- Bacillus subtilis (1) (remove)
- Construction of an efficient secretion system for recombinant proteins in Bacillus subtilis (2011)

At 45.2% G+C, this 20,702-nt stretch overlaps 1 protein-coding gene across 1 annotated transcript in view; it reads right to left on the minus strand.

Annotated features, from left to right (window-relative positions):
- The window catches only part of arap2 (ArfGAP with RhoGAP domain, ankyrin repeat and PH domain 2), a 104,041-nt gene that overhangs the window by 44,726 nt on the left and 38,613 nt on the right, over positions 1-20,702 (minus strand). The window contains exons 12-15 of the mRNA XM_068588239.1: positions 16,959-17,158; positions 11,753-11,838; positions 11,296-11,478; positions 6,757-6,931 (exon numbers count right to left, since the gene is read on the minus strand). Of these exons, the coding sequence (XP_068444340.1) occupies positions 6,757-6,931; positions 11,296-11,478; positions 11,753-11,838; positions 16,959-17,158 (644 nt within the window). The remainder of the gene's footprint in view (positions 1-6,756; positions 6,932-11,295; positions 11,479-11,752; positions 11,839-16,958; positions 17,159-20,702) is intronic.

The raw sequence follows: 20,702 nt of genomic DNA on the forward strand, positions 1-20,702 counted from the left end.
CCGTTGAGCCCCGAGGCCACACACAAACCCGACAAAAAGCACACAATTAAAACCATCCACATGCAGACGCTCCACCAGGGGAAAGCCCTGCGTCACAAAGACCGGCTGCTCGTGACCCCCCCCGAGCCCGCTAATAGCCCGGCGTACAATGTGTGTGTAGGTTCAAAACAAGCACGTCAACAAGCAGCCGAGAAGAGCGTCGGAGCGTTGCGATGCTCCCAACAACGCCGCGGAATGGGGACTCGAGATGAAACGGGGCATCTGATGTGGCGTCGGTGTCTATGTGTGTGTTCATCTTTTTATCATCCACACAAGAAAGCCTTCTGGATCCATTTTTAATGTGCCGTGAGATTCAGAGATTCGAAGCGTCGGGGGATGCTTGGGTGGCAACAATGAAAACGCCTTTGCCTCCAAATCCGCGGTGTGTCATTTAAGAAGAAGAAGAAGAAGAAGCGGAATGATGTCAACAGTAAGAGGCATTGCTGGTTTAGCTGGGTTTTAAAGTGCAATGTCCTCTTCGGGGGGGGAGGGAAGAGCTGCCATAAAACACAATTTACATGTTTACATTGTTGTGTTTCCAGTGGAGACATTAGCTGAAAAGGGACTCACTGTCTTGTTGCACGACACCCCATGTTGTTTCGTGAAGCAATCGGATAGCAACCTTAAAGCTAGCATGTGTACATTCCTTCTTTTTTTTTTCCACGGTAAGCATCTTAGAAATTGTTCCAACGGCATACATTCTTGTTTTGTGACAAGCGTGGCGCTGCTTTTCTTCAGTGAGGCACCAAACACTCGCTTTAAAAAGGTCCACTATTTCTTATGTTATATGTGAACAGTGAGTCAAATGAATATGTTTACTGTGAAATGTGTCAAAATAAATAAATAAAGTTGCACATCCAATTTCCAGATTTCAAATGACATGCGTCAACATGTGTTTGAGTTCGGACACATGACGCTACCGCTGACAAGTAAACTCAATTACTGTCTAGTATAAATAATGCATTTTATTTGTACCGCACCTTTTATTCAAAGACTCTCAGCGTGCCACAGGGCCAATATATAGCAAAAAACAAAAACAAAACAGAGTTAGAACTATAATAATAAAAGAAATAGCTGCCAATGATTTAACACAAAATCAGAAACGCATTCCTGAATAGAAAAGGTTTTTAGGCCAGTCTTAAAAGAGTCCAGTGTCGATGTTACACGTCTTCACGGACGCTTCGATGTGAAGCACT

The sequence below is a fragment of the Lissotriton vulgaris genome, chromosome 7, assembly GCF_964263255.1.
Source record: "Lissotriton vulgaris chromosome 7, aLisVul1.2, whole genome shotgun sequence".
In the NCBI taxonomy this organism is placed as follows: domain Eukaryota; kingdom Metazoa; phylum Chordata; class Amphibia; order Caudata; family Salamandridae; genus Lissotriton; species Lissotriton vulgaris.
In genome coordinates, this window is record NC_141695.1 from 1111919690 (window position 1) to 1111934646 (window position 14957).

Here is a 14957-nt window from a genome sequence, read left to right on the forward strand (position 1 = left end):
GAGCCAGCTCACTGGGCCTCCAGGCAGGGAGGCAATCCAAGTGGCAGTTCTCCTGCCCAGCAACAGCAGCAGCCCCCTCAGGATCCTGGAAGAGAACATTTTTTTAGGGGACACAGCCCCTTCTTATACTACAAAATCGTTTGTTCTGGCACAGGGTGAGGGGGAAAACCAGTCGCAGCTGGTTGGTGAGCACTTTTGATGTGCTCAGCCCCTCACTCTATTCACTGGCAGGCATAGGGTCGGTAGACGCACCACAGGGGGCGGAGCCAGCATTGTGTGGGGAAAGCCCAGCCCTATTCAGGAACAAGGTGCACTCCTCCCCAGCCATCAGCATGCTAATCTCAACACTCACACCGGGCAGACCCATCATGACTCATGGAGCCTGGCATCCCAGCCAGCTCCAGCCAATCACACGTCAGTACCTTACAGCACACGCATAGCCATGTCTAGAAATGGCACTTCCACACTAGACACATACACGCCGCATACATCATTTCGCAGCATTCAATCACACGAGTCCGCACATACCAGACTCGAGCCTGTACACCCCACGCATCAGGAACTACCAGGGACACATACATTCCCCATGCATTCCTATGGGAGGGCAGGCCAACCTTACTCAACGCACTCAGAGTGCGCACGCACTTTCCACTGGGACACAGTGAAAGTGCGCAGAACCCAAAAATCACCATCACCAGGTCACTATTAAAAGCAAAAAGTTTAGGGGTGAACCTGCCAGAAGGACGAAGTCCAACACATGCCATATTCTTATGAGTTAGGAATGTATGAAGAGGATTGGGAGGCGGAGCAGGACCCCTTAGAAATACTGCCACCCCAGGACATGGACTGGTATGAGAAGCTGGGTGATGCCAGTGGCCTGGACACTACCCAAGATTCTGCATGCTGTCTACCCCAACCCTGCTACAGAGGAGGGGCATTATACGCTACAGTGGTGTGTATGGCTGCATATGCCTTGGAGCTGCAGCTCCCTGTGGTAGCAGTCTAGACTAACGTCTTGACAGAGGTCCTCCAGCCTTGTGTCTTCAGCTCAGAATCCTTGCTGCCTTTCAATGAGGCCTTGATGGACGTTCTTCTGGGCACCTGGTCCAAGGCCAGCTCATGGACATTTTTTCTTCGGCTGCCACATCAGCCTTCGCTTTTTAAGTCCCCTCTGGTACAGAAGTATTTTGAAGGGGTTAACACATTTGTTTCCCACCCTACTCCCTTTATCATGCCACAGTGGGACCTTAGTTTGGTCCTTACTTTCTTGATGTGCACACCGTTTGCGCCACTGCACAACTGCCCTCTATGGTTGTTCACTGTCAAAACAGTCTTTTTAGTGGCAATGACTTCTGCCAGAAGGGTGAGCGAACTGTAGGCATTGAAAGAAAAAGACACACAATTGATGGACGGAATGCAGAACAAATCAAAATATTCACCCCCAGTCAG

- All proteins being translocated through the cytoplasmic membrane of bacteria cells as well as some proteins that are inserted into the cytoplasmic membrane contain a signal sequence at their N-terminus that is recognized by and targeted to the translocation machinery. Three translocation pathways have been described, so far in E. coli to allow secretion of proteins: The Sec, the Tat and the SRP (Signal Recognition Particle) pathway. While the Sec and the Tat pathway act post-translationally and accept unfolded and correctly folded polypeptides, respectively, the SRP pathway acts co-translationally. For proteins secreted through the cytoplasmic membrane via the Sec pathway, the ATP-dependent motor protein SecA is required for translocation. The translocation process of some proteins following the SRP pathway has also shown to be enhanced by the presence of SecA. The Sec and the SRP pathway share the heterotrimeric protein-conducting channel translocon complex composed of the SecYEG proteins. Based on the known characteristics of both pathways, the goal of this PhD project was to construct an efficient secretion system for recombinant proteins in Bacillus subtilis using an a-amylase as a reporter enzyme, which is secreted into the medium using the Sec pathway. Its gene amyQ was fused to an IPTG-inducible promoter. It turned out that increasing amounts of IPTG did not result in a concomitant increase of secreted a-amylase. Overproduction either formed aggregates within the cytoplasm or preproteins targeted to the translocon jammed the membrane. To release the accumulated protein within the cells two different experiments were carried out: i) a co-production and overexpression of SecA, and; ii) overexpression of an artificial secYEG operon. First, increased production of SecA showed significantly decrease in the total synthesis and secretion of a-amylase and did not reduce cytoplasmatic accumulation or membrane jamming. Second, the artificial operon enhanced expression of secY, secE and secG genes resulted in a higher amount of reporter enzyme secreted into the medium. Furthermore, two different experiments using the transposon mutagenesis strategy were carried out in order to screen for B. subtilis mutants able to increase secretion of α-amylase. Transposon mutagenesis was performed with the mariner-based transposon to inactivate gene(s) whose product might regulate directly or indirectly the secretion of α-amylase. No mutant strain presenting a higher secretion of α-amylase on indicator plates was found. In addition, I devised a modified transposon containing a xylose-expression cassette. To test the efficiency of the modified transposon, the promoter-less cat gene was used as a reporter gene and integrated into the B. subtilis chromosomal DNA. After transposon mutagenesis, mutants expressing the promoter-less cat gene were isolated. This result indicates that the modified transposon might lead to increased production of a gene in the presence of xylose and that this product might then enhance secretion of α-amylase to be detected on indicator plates. In the third part of my thesis, a terminator-test vector was constructed which should allow the identification of strong terminators acting as 5'-stabilizing element. This vector consists of an artificial bicistronic operon containing the two reporter genes bgaB and gfp allowing the insertion of the terminators between the two genes. Insertion of a terminator should lead to a reduction of the amount of GFP. The system was verified with the known sinIR transcriptional terminator. It turned out that the vector with the two reporter genes already exhibited instability in E. coli.